Here’s why AGL shares hit the headlines again on Friday

As billionaire Mike Cannon-Brookes continues his campaign against the proposed demerger, shares in AGL closed higher today.

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Key points

  • AGL shares are in the news headlines again today 
  • Mike Cannon-Brookes is continuing in his quest to block the proposed demerger of AGL's energy retail and generation segments
  • The demerger vote will be held on 15 June 

The AGL Energy Limited (ASX: AGL) share price finished the session up 0.58% trading at $8.63 on Friday.

While the ASX utilities company made no official announcements to the ASX today, it was in the news.

Recap on the drama at AGL this year

To recap quickly, Atlassian billionaire Mike Cannon-Brookes and Canadian company, Brookfield tried to buy AGL outright earlier this year. On the day news of the first offer broke, the AGL share price spiked 9%.

The AGL board rejected both the first offer and a second improved offer of $8.25 per share. The board said the price was “still well below both the fair value of the company on a change of control basis and relative to the expected value of the proposed demerger”.

The board prefers to proceed with plans for a demerger of AGL’s energy retailing and energy generation segments. Cannon-Brookes reckons this is a bad move environmentally and for AGL shareholders.

So, what’s Cannon-Brookes doing now?

In short, Cannon-Brookes wants to block the demerger. Earlier this month, he purchased an 11.3% stake in AGL using derivatives. This made him the largest shareholder at AGL.

According to reporting in The Australian, Cannon-Brookes reckons former AGL Energy boss and US businessman Andy Vesey is against the company’s proposed demerger.

Cannon-Brookes, who is a passionate environmental advocate, apparently met with Vesy to seek his support in blocking the demerger.

According to the article, Cannon-Brookes said: “He is broadly supportive of what we are trying to do and he does believe very much in the opportunities for these assets to go in a different direction.”

When is the demerger vote?

The AGL board needs 75% shareholder approval at the vote on 15 June for the demerger to proceed.

If the demerger fails, Cannon-Brookes would like to see AGL phase out coal by 2035 and provide green loans to customers who want 100% renewable electricity in their homes.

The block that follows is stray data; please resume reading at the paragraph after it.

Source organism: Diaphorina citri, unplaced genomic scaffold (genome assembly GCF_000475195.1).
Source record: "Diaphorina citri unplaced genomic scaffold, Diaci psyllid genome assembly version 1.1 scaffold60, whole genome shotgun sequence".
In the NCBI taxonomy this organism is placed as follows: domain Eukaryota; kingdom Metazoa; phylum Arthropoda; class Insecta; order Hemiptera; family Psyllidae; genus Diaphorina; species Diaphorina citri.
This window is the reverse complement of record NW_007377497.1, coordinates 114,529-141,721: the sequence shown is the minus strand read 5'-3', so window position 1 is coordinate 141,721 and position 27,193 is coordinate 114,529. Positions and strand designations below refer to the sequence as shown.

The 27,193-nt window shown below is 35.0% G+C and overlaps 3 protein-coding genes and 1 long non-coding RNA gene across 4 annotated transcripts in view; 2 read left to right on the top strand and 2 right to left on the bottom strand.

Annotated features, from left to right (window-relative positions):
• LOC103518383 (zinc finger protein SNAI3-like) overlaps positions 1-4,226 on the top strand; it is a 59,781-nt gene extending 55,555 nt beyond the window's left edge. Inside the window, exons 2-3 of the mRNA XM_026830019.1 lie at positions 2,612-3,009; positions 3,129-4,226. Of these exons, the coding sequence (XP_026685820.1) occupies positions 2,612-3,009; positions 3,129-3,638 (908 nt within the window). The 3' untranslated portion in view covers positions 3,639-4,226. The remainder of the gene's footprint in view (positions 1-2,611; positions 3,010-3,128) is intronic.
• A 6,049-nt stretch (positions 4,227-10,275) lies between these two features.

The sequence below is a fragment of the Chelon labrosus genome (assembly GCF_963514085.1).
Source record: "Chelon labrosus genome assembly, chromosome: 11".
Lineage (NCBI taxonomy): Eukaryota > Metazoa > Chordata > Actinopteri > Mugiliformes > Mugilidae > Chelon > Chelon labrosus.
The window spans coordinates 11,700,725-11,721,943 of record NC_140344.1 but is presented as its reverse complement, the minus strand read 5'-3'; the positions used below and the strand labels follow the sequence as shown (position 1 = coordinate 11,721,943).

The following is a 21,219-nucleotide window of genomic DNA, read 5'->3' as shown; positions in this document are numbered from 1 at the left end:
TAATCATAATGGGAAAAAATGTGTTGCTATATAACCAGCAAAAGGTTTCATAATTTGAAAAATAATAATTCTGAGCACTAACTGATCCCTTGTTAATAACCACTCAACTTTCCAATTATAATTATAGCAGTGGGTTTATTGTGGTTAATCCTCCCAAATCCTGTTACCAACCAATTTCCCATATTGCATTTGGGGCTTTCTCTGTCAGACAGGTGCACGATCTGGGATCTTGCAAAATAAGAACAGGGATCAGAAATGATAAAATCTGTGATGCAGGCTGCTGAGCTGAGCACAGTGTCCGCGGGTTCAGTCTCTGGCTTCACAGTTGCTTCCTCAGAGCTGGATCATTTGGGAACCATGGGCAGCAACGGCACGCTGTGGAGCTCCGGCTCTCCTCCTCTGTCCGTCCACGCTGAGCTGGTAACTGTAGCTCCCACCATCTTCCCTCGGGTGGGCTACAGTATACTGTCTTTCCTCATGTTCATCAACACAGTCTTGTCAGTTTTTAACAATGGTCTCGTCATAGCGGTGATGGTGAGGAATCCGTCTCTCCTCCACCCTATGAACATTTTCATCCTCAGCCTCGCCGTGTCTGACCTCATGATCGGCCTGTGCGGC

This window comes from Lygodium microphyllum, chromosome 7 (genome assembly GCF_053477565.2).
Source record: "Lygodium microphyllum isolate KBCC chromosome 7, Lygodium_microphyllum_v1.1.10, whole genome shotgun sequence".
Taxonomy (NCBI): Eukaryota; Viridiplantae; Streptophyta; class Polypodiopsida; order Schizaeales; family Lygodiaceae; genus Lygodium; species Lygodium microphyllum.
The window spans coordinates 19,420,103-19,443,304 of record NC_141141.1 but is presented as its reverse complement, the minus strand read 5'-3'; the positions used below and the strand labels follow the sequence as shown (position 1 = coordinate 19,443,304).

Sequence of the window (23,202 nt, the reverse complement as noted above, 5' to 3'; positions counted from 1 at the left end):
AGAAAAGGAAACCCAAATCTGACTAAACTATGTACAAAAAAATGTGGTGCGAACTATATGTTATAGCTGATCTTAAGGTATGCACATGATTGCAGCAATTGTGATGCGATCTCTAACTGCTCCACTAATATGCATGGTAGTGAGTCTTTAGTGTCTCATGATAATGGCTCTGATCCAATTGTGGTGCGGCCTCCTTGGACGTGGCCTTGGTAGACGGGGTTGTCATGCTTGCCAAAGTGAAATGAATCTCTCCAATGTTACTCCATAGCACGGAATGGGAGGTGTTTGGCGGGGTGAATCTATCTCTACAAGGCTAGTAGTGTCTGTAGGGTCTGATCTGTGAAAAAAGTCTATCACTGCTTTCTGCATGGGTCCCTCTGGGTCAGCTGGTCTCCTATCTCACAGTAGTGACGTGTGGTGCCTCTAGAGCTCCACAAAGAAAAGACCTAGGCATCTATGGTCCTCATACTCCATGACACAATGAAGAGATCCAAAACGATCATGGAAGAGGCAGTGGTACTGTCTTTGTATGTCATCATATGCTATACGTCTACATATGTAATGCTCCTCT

Why does Cannon-Brookes want to keep AGL whole?

According to reporting in the Australian Financial Review (AFR), a memo received by shareholders in Cannon-Brookes’ Grok Ventures says he believes an integrated AGL Energy “could capture 30 per cent of the electricity retail market”.

The memo said AGL could achieve this “by closing its coal power stations by 2035 and offering customers 100 per cent renewable energy while expanding into energy finance products”.

The memo stated that moving to 100% electric could cost the average Australian home approximately $100,000. It said: “We believe converting this capital expenditure into operating expenditure is a challenge AGL can solve for customers.”

The AFR also reported that RBC Capital Markets considers the demerger’s value to shareholders as “subjective”.

The AFR quoted RBC analyst Gordon Ramsay:

In our view, shareholder benefits are opaque. After the demerger, shareholders will continue to own the same underlying assets in the same proportion, implying that the demerger value uplift argument is subjective.

Motley Fool contributor Bronwyn Allen has no position in any of the stocks mentioned. The Motley Fool Australia's parent company Motley Fool Holdings Inc. has no position in any of the stocks mentioned. The Motley Fool Australia has no position in any of the stocks mentioned. The Motley Fool has a disclosure policy. This article contains general investment advice only (under AFSL 400691). Authorised by Scott Phillips.

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